Beginning in 1873, the picturesque Viaduct Station Hotel complimented the Thomas Viaduct. The Viaduct Hotel was built in the town of Relay as a rural vacation spot and a comfortable place for passangers to change trains. The hotel was a forerunner of many notable station hotels constructed by the B&O and other railroads.
Designed by B&O architect E. Francis Baldwin, the station's gothic architecture with extravagant stonework, grand towers and many windows belied its modest size. An exquisite Victorian garden adorned the station's exterior.
The town of Relay proved to be a poor location for such a magnificent structure. By the 1870s, Relay had ceased to be a major interchange point for intercity passenger trains. Though the station attracted a trickle of vacationers, by the 20th century it was used primarily for employee housing, offices and storage. It was demolished in 1950.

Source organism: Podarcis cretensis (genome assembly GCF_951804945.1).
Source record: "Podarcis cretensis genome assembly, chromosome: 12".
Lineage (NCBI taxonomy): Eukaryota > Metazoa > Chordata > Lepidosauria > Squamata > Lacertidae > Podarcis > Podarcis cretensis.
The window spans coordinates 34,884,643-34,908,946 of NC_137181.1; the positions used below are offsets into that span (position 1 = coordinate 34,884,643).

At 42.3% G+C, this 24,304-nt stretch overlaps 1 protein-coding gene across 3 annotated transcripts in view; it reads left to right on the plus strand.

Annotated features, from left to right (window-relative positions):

"The station was the showplace of the line; many people, overwhelmed by the scenery and the clear air, stayed in the comfortable Viaduct Hotel all summer. Near by was a large park, a beautiful garden filled with shrubs and flowers and shade trees. usually that area was quiet and serene, but on the Fourth it was transformed into a combination carnival and county fair." - John Randolph Stidman, Baltimore Sun, June 28, 1953.
Text with middle left photo: The McCartney Monument stands near the location of the former Viaduct Hotel. Erected in June 1835 by contractor John McCartney, this obelisk commemorates the extraordinary effort that went into building the Thomas Viaduct.
Text with lower middle photo: The Viaduct Hotel's "English Romantic" garden.
Text with upper middle photo: A promotional photo taken shortly after the Viaduct Hotel's opening in 1873.